Academic journal article Current Politics and Economics of the United States, Canada and Mexico

Closing a Congressional Office: Overview and Guide to House and Senate Practices *

Academic journal article Current Politics and Economics of the United States, Canada and Mexico

Closing a Congressional Office: Overview and Guide to House and Senate Practices *

Article excerpt

Turnover of membership in the House and Senate necessitates closing congressional offices. The most common reason for departure is the expiration of a Member's term of office, but Ta congressional office may also become vacant due to resignation, death, or other reasons. The closure of a congressional office requires an outgoing Member of Congress, or congressional officials, in the case of a deceased Member, to evaluate pertinent information regarding staff; the disposal of personal and official records; and final disposition of office accounts, facilities, and equipment. Table 1 summarizes the numbers of Members leaving the House and Senate after the 110th Congress, and in the prior 10 Congresses. The House and Senate have developed extensive resources to assist Members in closing their offices. These services are typically used at the end of a Congress, when a Member's term of service ends, but most services are available to an office that becomes vacant for other reasons. This report provides an overview of issues that may arise in closing a congressional office, and provides a guide to resources available through the appropriate support offices of the House and Senate.


House office closing activities are supported by the Chief Administrative Officer (CAO), Clerk of the House, and House Sergeant at Arms. Resources related to closing a congressional office are available to House offices through the 112th Congress transition website on the House intranet [1]


When it becomes known that a Senate office will be closing, the Sergeant at Arms contacts that office to initiate closing support services.[2]

The Senate Sergeant at Arms provides office closing services through an Office Support Services Customer Support Analyst (CSA) assigned to each Senate office. A CSA helps coordinate an initial closing office planning meeting between the office and all Senate support offices, and it facilitates the provision of the following:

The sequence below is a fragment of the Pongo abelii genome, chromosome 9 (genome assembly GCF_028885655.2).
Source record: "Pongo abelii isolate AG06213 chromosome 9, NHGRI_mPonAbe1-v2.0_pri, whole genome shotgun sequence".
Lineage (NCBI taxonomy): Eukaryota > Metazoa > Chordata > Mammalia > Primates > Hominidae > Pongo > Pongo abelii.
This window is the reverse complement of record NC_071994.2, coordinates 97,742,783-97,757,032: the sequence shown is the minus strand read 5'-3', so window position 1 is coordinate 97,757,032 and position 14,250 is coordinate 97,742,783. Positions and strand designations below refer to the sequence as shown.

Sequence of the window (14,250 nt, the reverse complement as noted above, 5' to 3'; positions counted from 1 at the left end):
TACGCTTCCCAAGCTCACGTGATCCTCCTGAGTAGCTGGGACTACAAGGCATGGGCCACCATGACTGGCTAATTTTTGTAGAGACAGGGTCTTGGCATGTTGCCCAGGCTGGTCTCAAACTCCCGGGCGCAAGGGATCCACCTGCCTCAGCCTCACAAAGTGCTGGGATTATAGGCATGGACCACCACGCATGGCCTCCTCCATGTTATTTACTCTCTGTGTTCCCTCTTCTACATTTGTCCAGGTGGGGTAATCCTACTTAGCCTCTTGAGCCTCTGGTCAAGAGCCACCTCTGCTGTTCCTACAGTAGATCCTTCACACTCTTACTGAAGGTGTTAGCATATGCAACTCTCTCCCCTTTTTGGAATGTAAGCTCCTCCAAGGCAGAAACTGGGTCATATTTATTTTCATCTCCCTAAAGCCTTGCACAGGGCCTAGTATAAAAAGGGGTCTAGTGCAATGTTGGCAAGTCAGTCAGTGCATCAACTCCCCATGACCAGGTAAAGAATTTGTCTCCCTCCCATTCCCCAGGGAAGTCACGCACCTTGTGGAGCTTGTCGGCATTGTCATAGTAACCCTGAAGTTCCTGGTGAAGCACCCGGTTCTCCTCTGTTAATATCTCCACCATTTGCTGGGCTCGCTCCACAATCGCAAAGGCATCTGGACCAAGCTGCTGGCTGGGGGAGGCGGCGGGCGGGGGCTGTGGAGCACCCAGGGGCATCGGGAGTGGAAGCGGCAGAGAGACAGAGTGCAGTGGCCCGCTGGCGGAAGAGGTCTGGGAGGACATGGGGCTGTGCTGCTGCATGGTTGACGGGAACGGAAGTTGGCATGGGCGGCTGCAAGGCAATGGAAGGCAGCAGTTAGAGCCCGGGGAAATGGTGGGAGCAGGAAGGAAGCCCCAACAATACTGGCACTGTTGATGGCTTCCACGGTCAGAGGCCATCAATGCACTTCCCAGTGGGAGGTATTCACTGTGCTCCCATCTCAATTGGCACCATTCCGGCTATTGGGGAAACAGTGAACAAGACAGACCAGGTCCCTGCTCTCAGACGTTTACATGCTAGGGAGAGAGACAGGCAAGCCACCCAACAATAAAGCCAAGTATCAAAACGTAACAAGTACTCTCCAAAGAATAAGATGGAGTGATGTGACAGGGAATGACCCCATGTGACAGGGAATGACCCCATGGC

* office equipment inventory reports

* assistance with archiving documents

* information on closing out financial obligations

* information on benefits and entitlements available to a Senator after leaving office



Payroll for staff of Members who are leaving office at the conclusion of a Congress typically terminates automatically on January 2. The employing authority, a Member in the case of a personal office that is closing, determines whether outgoing staff are eligible to receive a lump sum payment for any accrued annual leave.

Other potential benefits, including retirement plans, post-employment life or health insurance benefits, and student loan repayment programs, are administered through the House Office of Human Resources, according to statute and chamber regulation. The office will continue to interact with former House employees on a wide range of post-employment matters, including wage and earning statements, employee benefits, and any forms that must be completed by former employees.

In addition to staff procedures to support the closing of a Representative's office, the House provides certain post-employment services to departing staff, including

* a résumé referral service to House staff who desire employment with Members-elect, provided by the CAO;

* individual outplacement and technical assistance, as well as job search strategies and transitional techniques to separating employees of the House, provided by the House Outplacement Services Resource Center; and

* help for affected employees focused on designing and developing a successful job search, provided by the Office of Employee Assistance.


Staffs of Senators who will leave office when their term of office officially expires at noon on January 3 of the year in which such a term ends remain on the payroll until the close of business on January 2 of the year in which the Senator's term of office expires, unless terminated sooner [3]. …

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